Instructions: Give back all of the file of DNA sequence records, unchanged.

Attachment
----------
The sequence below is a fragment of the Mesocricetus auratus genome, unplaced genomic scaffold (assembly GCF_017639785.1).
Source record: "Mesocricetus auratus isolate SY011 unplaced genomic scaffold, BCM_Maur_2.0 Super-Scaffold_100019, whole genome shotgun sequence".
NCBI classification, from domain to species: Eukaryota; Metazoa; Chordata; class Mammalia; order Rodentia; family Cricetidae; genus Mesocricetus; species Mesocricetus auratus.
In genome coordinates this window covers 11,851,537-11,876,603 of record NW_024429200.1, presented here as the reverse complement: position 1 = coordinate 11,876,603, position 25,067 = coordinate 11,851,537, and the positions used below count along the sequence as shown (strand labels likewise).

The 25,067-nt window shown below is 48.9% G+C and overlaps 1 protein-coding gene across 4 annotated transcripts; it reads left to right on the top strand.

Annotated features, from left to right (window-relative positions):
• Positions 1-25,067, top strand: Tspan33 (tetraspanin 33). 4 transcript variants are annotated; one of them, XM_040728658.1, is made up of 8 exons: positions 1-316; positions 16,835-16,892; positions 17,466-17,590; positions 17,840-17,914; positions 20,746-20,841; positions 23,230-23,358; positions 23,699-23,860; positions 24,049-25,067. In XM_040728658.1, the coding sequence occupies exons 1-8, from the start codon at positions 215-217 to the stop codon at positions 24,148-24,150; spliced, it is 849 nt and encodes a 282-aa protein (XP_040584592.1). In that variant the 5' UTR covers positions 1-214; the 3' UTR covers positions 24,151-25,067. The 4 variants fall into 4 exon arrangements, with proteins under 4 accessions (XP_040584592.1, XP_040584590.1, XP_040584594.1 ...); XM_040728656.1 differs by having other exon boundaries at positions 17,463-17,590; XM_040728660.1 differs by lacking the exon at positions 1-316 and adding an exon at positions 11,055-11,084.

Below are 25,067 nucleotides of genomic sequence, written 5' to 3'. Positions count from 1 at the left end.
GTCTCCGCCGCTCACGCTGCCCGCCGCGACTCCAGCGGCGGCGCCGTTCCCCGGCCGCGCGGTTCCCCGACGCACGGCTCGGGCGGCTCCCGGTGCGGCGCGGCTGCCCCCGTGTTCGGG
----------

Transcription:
The sequence below is a fragment of the Mesocricetus auratus genome, unplaced genomic scaffold (assembly GCF_017639785.1).
Source record: "Mesocricetus auratus isolate SY011 unplaced genomic scaffold, BCM_Maur_2.0 Super-Scaffold_100019, whole genome shotgun sequence".
NCBI classification, from domain to species: Eukaryota; Metazoa; Chordata; class Mammalia; order Rodentia; family Cricetidae; genus Mesocricetus; species Mesocricetus auratus.
In genome coordinates this window covers 11,851,537-11,876,603 of record NW_024429200.1, presented here as the reverse complement: position 1 = coordinate 11,876,603, position 25,067 = coordinate 11,851,537, and the positions used below count along the sequence as shown (strand labels likewise).

The 25,067-nt window shown below is 48.9% G+C and overlaps 1 protein-coding gene across 4 annotated transcripts; it reads left to right on the top strand.

Annotated features, from left to right (window-relative positions):
• Positions 1-25,067, top strand: Tspan33 (tetraspanin 33). 4 transcript variants are annotated; one of them, XM_040728658.1, is made up of 8 exons: positions 1-316; positions 16,835-16,892; positions 17,466-17,590; positions 17,840-17,914; positions 20,746-20,841; positions 23,230-23,358; positions 23,699-23,860; positions 24,049-25,067. In XM_040728658.1, the coding sequence occupies exons 1-8, from the start codon at positions 215-217 to the stop codon at positions 24,148-24,150; spliced, it is 849 nt and encodes a 282-aa protein (XP_040584592.1). In that variant the 5' UTR covers positions 1-214; the 3' UTR covers positions 24,151-25,067. The 4 variants fall into 4 exon arrangements, with proteins under 4 accessions (XP_040584592.1, XP_040584590.1, XP_040584594.1 ...); XM_040728656.1 differs by having other exon boundaries at positions 17,463-17,590; XM_040728660.1 differs by lacking the exon at positions 1-316 and adding an exon at positions 11,055-11,084.

Below are 25,067 nucleotides of genomic sequence, written 5' to 3'. Positions count from 1 at the left end.
GTCTCCGCCGCTCACGCTGCCCGCCGCGACTCCAGCGGCGGCGCCGTTCCCCGGCCGCGCGGTTCCCCGACGCACGGCTCGGGCGGCTCCCGGTGCGGCGCGGCTGCCCCCGTGTTCGGG